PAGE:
Not sure about the age thing though cos the ones I know are far younger than the man in the vid. Honestly (as an art teacher) it could be hard to find someone past the age of 18 who is so thin. Is it for a starvation piece? Message me on FB if you want details.

  7. Donald Frazell says:

    You are not in LA then where scrawny metrosexual boys and anorexic princesses run around art communities in their Prius’ all day long. And unfortunately, for me, show up at life drawing sessions. Give me some meat, as in athlete, anyday. Last two men were FINALLY great, one looking like Tupacs taller, younger brother was nice and riped, not big, but had some muscles for a change. Had some decent women, but photographing my wife for poses now, she cant hold one to save her life. Perfect model though.

    But that is a great commercial, wonder if it was staged, great job by the guards looking ticked off. Told you, marketing the American genius, can even use trash like this to sell a product. Cant wait to see it on TV.

  8. Just don’t start trading young guys on Art News Blog, or I’ll start to feel like a pimp. All this talk of skinny boys is already making me feel uncomfortable about peoples intentions.

    And the branding, advertising and marketing skills of a lot of American companies both amaze and disgust me Donald.. kind of like big cities (in any country), I find them beautiful and ugly at the same time.

    It’s really like shooting fish in a barrel when you look at how weak and malleable the average human mind is.

    I was thinking the security guard and gallery would have known about it before they shot it too.

  9. Donald Frazell says:

    Teenagers are especially easy to manipulate, they are so peer group sensitive, simply making it SEEM like others want your goods makes it an easy sell. Having raised a bunch of boys, this I know.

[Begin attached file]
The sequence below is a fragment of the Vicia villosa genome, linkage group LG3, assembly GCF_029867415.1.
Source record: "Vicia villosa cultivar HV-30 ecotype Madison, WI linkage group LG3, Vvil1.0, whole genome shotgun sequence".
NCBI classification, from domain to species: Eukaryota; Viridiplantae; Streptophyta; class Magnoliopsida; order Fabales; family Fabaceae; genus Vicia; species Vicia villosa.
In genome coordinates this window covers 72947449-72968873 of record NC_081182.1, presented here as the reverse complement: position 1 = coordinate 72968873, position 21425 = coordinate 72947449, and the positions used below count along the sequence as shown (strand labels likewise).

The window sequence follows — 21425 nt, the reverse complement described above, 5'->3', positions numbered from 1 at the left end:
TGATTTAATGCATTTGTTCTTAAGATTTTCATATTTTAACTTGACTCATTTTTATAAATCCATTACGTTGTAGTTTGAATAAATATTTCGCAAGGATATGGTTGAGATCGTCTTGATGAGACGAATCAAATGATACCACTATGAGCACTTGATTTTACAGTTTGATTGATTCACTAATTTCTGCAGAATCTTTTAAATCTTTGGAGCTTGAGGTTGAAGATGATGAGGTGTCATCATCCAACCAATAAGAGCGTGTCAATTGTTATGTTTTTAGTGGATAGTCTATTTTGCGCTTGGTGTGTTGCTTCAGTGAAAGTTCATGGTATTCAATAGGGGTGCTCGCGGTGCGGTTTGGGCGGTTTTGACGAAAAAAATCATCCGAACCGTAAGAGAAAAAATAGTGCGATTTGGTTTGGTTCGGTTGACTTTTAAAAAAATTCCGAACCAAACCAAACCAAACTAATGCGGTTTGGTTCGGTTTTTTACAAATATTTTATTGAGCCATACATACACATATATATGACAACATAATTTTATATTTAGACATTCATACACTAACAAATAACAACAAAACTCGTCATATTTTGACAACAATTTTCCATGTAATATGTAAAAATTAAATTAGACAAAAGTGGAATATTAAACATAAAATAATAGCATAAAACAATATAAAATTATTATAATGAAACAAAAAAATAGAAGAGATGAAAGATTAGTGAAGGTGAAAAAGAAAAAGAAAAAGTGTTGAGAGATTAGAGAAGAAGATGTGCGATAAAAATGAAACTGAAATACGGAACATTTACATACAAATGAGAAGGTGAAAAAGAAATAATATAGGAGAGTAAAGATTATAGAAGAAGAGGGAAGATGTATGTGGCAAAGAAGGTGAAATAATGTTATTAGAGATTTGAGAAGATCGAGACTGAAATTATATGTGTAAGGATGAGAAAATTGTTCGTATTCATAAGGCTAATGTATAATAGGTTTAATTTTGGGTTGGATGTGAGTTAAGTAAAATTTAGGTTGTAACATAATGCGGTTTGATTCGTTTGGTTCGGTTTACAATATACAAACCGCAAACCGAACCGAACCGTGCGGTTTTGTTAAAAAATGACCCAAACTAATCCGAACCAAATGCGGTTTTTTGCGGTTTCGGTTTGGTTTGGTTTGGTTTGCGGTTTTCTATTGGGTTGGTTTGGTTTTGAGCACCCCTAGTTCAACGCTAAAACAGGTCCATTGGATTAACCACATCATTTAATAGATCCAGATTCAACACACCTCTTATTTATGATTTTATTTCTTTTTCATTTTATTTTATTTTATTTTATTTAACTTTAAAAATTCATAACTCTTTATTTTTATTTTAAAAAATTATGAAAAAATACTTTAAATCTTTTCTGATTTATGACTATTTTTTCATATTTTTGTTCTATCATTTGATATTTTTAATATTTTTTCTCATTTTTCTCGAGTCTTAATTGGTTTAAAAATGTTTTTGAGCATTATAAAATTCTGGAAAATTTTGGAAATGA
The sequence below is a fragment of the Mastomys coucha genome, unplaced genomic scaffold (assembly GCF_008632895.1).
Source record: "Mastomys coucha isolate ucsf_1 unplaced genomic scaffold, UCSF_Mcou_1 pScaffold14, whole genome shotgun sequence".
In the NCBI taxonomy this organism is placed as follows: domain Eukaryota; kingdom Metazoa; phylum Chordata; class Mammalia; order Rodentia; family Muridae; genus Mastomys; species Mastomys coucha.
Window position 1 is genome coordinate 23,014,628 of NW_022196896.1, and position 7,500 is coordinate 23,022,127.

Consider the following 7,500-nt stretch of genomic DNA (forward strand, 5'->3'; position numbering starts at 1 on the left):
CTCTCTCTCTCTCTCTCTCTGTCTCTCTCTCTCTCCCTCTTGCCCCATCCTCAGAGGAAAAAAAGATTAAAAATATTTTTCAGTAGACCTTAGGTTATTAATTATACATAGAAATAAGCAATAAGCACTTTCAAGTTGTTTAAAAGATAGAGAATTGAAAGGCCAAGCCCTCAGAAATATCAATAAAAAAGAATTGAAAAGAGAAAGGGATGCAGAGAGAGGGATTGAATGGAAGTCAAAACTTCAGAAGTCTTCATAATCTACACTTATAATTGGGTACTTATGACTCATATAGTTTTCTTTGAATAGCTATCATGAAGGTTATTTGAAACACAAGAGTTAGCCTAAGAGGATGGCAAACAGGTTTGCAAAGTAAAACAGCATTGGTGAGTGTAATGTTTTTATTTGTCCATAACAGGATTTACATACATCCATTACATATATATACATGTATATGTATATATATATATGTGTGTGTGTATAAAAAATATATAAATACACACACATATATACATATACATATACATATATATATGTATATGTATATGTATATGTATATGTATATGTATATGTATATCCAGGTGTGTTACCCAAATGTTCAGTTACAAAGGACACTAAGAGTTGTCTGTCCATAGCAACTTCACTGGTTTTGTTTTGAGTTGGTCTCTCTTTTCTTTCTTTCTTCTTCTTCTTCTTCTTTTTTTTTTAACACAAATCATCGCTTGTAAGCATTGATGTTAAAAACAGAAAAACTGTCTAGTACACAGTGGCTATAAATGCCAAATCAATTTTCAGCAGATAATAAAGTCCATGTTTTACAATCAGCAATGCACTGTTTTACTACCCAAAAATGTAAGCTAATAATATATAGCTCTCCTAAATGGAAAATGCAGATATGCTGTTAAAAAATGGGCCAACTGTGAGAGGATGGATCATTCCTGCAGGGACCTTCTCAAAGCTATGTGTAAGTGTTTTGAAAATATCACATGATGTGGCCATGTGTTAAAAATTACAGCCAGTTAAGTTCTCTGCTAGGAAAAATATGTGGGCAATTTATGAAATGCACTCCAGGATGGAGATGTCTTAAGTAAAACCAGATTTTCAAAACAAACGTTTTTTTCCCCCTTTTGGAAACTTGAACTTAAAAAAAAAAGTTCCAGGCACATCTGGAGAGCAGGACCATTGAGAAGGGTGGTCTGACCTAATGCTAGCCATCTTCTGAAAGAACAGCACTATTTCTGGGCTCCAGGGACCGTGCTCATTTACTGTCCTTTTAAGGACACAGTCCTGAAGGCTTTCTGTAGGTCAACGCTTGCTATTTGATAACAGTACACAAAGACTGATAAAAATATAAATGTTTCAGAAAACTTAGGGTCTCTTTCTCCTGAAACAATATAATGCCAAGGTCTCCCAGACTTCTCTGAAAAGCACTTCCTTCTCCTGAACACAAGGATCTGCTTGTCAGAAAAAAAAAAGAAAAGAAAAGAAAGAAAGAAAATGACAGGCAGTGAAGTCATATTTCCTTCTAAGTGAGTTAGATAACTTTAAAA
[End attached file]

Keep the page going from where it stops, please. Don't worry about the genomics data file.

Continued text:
Horrible products like Axe, a stinky soap smelling deodorant, body odor covering, which other real body scents are now making fun of, was all the rage in different colored kid friendly cans. Even my wife yelled at the kids when they attempted to spray me with it, and they looked completely confused as it is advertised as ATTRACTING hot looking women, not repelling them. Adolescents are an easy mark, and as most people never truly grow up and mature(artistes), that makes for billions of potential customers.

    America, aint it great?

  10. I’ve been told that some artists don’t have websites with contact information because the galleries that represent them want to control press about them. As in they want to regulate who interviews them by being the source of contact. Not sure if that is true or not, but I will say that I’ve been refused interview requests by gallery staff in the past only to end up having the interview after contacting the same artist directly with the help of a friend. That has happened a few times. Maybe some galleries do try to control who their artists speak with?

  11. That sounds about right Balhatain. I’ve had similar experiences.

    Traditional galleries should be afraid of the internet as more and more artists are finding that art galleries aren’t as ALL POWERFUL as they say they are.

    If I was a traditional art gallery owner I would be trying to scare all my artists away from the evil internet!